Were you bullied as a child or teenager? If you were, then you remember what it felt like. You know how damaging it can be. Do you now find yourself as a parent who suspects your child is the victim of a bully?
According to the American Psychological Association (APA) Bullying is a form of aggressive behavior in which someone intentionally and repeatedly causes another person injury or discomfort. It can take the form of physical contact, words or more subtle action.
Psychology Today claims that bullying is a distinctive pattern of deliberately harming and humiliating others.
Some victims become so despondent they lose the will to live. A child or young teen might say, “I just wish I could go away and never come back”.
Completed suicides directly related to being bullied are on the rise. You’ve probably seen reports on the news. What a tragedy.
In my book, You Are Not Alone, I shared how my daughter had been affected by bullies. I believe the emotional damage ultimately influenced how she viewed herself and others. She wrote about this in a special section, including warning signs and what she feels parents could do to help their children.
A friend told me how her daughter developed headaches, insomnia, and an eating disorder as a result of being harassed by her classmates. Another friend shared her son’s experience. Maybe they mirror your own or your child’s:
“My son has always been a target for bullies. Maybe it’s because he’s a foot shorter than everyone else his age, or maybe it’s because he’s one of the smart kids, or maybe it’s because he never liked sports. I don’t know what it is, but he’s had a problem ever since I can remember. It didn’t seem to affect him too much until his fifth grade year. That was the year we moved and he had to start making friends all over again. He didn’t seem to click with anyone in his new school.
By the middle of the year, he told me about this kid who was mean to him a lot. He said they would make fun of him whenever he got the chance. He would get their other classmates to laugh at my son and generally exclude him from everything. He told me he hated school and didn’t want to go back. I told him I would talk to his teacher, but he didn’t want me to. So I didn’t do anything at first, but as the year went on, the bullying didn’t stop, so I ended up calling the school.
Come to find out, the kid that was bullying my son was a girl. A big, mean girl who’s mother worked in the school’s office. The teacher had a talk with this girl and she claimed to not know what my son was talking about. She said she never did any of those things. Since it was his word against hers and the teacher had no proof, nothing happened, except now she knew that my son had tried to get her in trouble.
For the remainder of the year she continued to harass him, but he stopped telling me about it, afraid I would call the school again. That’s when my son learned that telling on someone who’s done something wrong doesn’t always help . . . he knew I couldn’t protect him either.
In the beginning of seventh-grade, he broke down and told me he was being picked on in gym class. He never liked sports and he wasn’t very good at them. The kids made fun of him for being short and pudgy; he was always picked last for teams, and they would trip him.
When I say broke down, I mean in tears. It was so sad to see him like that, hearing how he was being treated. He told me he hated going to school so much that he wished he could fall asleep and never wake up. That was a huge wake up call . . .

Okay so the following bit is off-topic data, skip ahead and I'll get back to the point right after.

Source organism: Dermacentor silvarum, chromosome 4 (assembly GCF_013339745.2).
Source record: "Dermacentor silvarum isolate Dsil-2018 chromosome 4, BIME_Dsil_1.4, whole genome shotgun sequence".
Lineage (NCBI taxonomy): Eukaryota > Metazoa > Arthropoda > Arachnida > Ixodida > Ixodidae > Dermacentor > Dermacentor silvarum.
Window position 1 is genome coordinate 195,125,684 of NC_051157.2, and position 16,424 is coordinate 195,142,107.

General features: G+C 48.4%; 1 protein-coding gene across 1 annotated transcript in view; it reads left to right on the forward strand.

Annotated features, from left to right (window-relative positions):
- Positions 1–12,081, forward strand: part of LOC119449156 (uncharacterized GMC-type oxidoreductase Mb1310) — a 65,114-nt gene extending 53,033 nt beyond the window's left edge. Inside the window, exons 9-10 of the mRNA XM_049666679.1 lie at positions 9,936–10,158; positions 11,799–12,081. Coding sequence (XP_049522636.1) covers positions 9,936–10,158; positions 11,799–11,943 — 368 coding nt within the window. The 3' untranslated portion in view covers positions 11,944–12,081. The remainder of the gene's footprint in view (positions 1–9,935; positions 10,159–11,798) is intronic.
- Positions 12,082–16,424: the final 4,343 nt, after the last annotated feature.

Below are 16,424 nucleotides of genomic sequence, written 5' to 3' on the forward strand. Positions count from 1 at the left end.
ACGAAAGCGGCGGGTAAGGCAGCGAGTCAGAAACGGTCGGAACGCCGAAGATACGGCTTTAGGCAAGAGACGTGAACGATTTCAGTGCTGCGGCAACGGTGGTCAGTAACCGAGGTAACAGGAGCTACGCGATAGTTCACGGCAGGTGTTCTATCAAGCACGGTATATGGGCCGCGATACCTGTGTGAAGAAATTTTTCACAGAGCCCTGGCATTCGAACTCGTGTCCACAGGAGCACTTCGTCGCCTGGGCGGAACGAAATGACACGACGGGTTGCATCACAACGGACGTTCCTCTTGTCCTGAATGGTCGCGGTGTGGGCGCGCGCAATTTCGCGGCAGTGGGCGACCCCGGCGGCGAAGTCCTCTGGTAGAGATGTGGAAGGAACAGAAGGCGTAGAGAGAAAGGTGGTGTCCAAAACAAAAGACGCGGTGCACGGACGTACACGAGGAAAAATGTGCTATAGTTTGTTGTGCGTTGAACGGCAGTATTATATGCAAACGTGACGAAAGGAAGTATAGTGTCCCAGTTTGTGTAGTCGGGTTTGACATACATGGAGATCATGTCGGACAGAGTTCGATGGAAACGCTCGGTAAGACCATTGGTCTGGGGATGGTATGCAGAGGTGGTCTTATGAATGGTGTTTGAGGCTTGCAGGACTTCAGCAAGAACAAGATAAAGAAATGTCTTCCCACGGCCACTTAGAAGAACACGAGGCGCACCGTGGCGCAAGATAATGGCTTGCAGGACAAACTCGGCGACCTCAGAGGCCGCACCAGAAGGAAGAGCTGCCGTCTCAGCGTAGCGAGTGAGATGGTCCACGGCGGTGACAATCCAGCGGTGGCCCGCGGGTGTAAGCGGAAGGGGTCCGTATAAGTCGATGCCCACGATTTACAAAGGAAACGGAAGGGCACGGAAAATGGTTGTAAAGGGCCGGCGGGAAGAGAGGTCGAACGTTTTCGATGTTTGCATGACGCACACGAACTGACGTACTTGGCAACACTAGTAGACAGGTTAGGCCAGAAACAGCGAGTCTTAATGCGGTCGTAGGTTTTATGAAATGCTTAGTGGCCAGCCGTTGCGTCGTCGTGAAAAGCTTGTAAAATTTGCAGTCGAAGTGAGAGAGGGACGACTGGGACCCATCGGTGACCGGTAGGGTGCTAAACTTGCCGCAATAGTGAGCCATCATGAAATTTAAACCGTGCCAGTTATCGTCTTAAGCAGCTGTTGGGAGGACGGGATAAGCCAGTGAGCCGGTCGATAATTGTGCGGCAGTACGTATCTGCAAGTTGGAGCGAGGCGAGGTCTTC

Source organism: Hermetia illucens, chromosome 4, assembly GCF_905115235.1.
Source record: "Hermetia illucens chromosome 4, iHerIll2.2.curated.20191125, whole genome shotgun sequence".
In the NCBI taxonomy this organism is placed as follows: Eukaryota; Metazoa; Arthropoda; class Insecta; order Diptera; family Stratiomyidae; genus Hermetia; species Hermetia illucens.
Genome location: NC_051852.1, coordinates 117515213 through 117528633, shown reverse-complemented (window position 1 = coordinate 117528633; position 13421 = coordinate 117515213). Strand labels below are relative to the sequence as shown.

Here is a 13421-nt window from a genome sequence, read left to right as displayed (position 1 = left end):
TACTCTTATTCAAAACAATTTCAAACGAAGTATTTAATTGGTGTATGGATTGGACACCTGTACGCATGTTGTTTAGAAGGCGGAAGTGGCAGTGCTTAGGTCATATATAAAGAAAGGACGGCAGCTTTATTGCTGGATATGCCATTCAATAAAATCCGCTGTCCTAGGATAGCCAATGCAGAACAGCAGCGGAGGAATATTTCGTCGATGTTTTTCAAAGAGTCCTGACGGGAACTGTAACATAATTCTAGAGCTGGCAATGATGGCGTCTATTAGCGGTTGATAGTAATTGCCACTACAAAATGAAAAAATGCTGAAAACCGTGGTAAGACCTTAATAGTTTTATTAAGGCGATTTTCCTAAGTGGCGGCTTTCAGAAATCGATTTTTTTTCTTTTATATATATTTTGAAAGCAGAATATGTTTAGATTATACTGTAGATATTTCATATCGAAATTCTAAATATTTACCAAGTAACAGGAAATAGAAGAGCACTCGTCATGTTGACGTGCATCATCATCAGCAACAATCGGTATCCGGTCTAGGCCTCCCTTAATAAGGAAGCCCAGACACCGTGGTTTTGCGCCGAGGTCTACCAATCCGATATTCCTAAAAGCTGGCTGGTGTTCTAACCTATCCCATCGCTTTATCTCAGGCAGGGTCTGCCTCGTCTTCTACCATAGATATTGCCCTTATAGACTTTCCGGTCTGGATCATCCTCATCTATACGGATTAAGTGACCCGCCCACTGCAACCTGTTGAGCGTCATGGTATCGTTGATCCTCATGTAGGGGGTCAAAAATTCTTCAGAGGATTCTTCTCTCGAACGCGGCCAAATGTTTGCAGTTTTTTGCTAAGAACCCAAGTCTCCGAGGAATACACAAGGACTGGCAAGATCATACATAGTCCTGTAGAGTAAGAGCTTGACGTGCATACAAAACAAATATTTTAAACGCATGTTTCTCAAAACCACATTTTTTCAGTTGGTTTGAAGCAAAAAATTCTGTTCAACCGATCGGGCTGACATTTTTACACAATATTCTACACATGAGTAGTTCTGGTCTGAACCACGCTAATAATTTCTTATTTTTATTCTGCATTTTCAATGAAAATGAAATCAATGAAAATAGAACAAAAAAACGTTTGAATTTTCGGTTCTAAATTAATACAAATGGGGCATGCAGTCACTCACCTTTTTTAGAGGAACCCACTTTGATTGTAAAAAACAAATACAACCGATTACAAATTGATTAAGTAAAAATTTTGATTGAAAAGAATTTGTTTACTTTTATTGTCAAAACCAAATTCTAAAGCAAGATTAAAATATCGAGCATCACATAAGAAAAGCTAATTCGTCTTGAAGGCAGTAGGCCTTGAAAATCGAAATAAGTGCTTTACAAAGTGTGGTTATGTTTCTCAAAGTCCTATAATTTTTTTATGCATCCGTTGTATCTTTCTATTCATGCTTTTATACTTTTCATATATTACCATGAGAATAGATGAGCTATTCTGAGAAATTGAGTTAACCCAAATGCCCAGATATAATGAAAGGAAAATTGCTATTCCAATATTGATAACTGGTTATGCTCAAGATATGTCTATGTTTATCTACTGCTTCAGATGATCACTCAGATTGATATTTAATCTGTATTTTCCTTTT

I ended up talking to a couple of guidance counselors who were very helpful. I learned about Florida Virtual School: he could take classes online at home and the rest at school, or he could take all of his classes online . . .
We decided to have him take some classes online, and the rest at school. He was so happy to be able to take his gym class online.
I can’t stop kids from being cruel to him and apparently, neither can the school, but I can tell him it will get better. I can share my own struggles that I had with bullies when I was his age and how I dealt with them. And I can tell him how much I love him – how amazing I think he is. And that is what I’ve done.”
What can you do? Believe your child. Check the facts. Get educated, then get involved.
God, Defender of the weak, please protect our children from bullies. Heal their hearts, minds and souls from the damaging affects they’ve experienced. Equip us so we can help. Make us wise to show them how to be strong. May we be willing to make a difference in our communities.
For our children’s sake. Amen.
Great Resources for Parents and Schools:
The Essential Guide to Bullying: Prevention and Intervention by Cindy Miller and Cynthia Lowen (Penguin Group; New York, NY; 2012)
Bullying: Help Your Child Handle a Bully; article by Mayo Clinic staff; mayoclinic.org/healthy-living/childrens-health/in-depth/bullying
Face Bullying with Confidence; article by KidPower 8 Skills we can use right away. They also have other resources to help parents; kidpower.org/library/article/prevent-bullying
Bullying: What Parents Need to Know and Do to Keep Kids Safe by KidPower Solutions, by Irene Van der Zande ( KidPower TeenPower FullPower International, 2010, Santa Cruz, CA)
What Do I Do When: Teenagers Encounter Bullying and Violence? by Dr. Steve Gerali; Zondervan, El Cajon, CA, 2009
Bullying in a Cyber World, Grades 6 to 8 (also available for grades 4 – 5) ; additional materials available for parents and schools;
Didax Inc., 2012, Rowley, MA.
Bully Free it Starts With Me, nea.org/home/neabullyfree.html; The National Education Association (NEA) program to stop bullying in public schools.